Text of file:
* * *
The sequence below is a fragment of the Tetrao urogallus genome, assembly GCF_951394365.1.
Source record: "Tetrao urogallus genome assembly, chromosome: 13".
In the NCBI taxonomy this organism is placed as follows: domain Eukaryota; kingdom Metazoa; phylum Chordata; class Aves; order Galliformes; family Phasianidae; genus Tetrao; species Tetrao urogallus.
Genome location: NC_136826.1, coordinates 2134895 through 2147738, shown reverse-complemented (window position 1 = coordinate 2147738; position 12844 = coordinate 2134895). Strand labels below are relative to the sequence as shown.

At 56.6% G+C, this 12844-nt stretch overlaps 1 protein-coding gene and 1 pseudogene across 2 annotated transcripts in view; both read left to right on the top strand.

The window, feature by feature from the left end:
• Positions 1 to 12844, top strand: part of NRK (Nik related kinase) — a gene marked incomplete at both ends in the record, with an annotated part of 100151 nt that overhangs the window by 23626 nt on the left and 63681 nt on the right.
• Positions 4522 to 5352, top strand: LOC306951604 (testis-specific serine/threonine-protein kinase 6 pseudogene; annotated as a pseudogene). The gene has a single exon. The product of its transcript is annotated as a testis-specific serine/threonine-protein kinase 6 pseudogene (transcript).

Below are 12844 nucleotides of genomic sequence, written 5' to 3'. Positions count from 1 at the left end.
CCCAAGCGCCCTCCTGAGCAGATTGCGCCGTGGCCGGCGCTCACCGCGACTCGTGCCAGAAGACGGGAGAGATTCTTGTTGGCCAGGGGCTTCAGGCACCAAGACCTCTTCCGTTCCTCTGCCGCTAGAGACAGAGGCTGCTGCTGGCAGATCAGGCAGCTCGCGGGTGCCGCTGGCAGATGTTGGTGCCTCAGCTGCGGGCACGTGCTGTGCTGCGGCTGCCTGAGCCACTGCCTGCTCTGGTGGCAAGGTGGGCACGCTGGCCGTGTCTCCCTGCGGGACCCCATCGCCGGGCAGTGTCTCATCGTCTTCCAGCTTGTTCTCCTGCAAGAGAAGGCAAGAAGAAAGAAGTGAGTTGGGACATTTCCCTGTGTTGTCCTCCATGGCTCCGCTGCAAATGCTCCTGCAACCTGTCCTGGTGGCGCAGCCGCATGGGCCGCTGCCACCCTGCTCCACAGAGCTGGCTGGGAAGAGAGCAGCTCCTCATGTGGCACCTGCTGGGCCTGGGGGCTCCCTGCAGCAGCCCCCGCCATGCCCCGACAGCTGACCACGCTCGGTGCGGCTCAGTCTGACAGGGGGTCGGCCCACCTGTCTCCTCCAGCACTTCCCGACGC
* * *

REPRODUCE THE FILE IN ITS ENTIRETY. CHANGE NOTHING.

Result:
The sequence below is a fragment of the Tetrao urogallus genome, assembly GCF_951394365.1.
Source record: "Tetrao urogallus genome assembly, chromosome: 13".
In the NCBI taxonomy this organism is placed as follows: domain Eukaryota; kingdom Metazoa; phylum Chordata; class Aves; order Galliformes; family Phasianidae; genus Tetrao; species Tetrao urogallus.
Genome location: NC_136826.1, coordinates 2134895 through 2147738, shown reverse-complemented (window position 1 = coordinate 2147738; position 12844 = coordinate 2134895). Strand labels below are relative to the sequence as shown.

At 56.6% G+C, this 12844-nt stretch overlaps 1 protein-coding gene and 1 pseudogene across 2 annotated transcripts in view; both read left to right on the top strand.

The window, feature by feature from the left end:
• Positions 1 to 12844, top strand: part of NRK (Nik related kinase) — a gene marked incomplete at both ends in the record, with an annotated part of 100151 nt that overhangs the window by 23626 nt on the left and 63681 nt on the right.
• Positions 4522 to 5352, top strand: LOC306951604 (testis-specific serine/threonine-protein kinase 6 pseudogene; annotated as a pseudogene). The gene has a single exon. The product of its transcript is annotated as a testis-specific serine/threonine-protein kinase 6 pseudogene (transcript).

Below are 12844 nucleotides of genomic sequence, written 5' to 3'. Positions count from 1 at the left end.
CCCAAGCGCCCTCCTGAGCAGATTGCGCCGTGGCCGGCGCTCACCGCGACTCGTGCCAGAAGACGGGAGAGATTCTTGTTGGCCAGGGGCTTCAGGCACCAAGACCTCTTCCGTTCCTCTGCCGCTAGAGACAGAGGCTGCTGCTGGCAGATCAGGCAGCTCGCGGGTGCCGCTGGCAGATGTTGGTGCCTCAGCTGCGGGCACGTGCTGTGCTGCGGCTGCCTGAGCCACTGCCTGCTCTGGTGGCAAGGTGGGCACGCTGGCCGTGTCTCCCTGCGGGACCCCATCGCCGGGCAGTGTCTCATCGTCTTCCAGCTTGTTCTCCTGCAAGAGAAGGCAAGAAGAAAGAAGTGAGTTGGGACATTTCCCTGTGTTGTCCTCCATGGCTCCGCTGCAAATGCTCCTGCAACCTGTCCTGGTGGCGCAGCCGCATGGGCCGCTGCCACCCTGCTCCACAGAGCTGGCTGGGAAGAGAGCAGCTCCTCATGTGGCACCTGCTGGGCCTGGGGGCTCCCTGCAGCAGCCCCCGCCATGCCCCGACAGCTGACCACGCTCGGTGCGGCTCAGTCTGACAGGGGGTCGGCCCACCTGTCTCCTCCAGCACTTCCCGACGC